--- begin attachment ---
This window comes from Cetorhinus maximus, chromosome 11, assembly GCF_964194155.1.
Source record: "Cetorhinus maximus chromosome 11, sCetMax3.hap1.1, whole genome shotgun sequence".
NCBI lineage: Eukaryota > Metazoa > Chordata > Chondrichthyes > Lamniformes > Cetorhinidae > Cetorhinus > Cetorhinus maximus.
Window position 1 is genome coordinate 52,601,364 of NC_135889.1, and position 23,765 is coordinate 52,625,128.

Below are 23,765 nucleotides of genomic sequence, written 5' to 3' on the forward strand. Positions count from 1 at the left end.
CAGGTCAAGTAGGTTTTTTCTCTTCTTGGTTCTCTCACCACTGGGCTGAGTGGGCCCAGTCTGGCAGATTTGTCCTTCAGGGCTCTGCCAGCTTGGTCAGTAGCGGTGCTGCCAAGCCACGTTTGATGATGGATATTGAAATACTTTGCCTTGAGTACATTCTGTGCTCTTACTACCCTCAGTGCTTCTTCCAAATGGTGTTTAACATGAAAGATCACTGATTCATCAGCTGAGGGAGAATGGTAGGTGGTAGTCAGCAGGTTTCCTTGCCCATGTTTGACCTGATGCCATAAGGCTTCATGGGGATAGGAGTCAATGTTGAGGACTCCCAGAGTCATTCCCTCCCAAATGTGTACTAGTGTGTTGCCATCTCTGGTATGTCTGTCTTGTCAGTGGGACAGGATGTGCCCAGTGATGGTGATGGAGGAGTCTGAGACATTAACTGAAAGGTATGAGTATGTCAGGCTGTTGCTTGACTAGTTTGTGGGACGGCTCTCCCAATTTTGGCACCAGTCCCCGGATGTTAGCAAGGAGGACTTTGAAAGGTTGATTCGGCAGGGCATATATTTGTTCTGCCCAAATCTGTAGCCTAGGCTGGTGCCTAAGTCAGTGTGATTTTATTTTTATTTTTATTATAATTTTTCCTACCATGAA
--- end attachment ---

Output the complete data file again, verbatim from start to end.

This window comes from Cetorhinus maximus, chromosome 11, assembly GCF_964194155.1.
Source record: "Cetorhinus maximus chromosome 11, sCetMax3.hap1.1, whole genome shotgun sequence".
NCBI lineage: Eukaryota > Metazoa > Chordata > Chondrichthyes > Lamniformes > Cetorhinidae > Cetorhinus > Cetorhinus maximus.
Window position 1 is genome coordinate 52,601,364 of NC_135889.1, and position 23,765 is coordinate 52,625,128.

Below are 23,765 nucleotides of genomic sequence, written 5' to 3' on the forward strand. Positions count from 1 at the left end.
CAGGTCAAGTAGGTTTTTTCTCTTCTTGGTTCTCTCACCACTGGGCTGAGTGGGCCCAGTCTGGCAGATTTGTCCTTCAGGGCTCTGCCAGCTTGGTCAGTAGCGGTGCTGCCAAGCCACGTTTGATGATGGATATTGAAATACTTTGCCTTGAGTACATTCTGTGCTCTTACTACCCTCAGTGCTTCTTCCAAATGGTGTTTAACATGAAAGATCACTGATTCATCAGCTGAGGGAGAATGGTAGGTGGTAGTCAGCAGGTTTCCTTGCCCATGTTTGACCTGATGCCATAAGGCTTCATGGGGATAGGAGTCAATGTTGAGGACTCCCAGAGTCATTCCCTCCCAAATGTGTACTAGTGTGTTGCCATCTCTGGTATGTCTGTCTTGTCAGTGGGACAGGATGTGCCCAGTGATGGTGATGGAGGAGTCTGAGACATTAACTGAAAGGTATGAGTATGTCAGGCTGTTGCTTGACTAGTTTGTGGGACGGCTCTCCCAATTTTGGCACCAGTCCCCGGATGTTAGCAAGGAGGACTTTGAAAGGTTGATTCGGCAGGGCATATATTTGTTCTGCCCAAATCTGTAGCCTAGGCTGGTGCCTAAGTCAGTGTGATTTTATTTTTATTTTTATTATAATTTTTCCTACCATGAA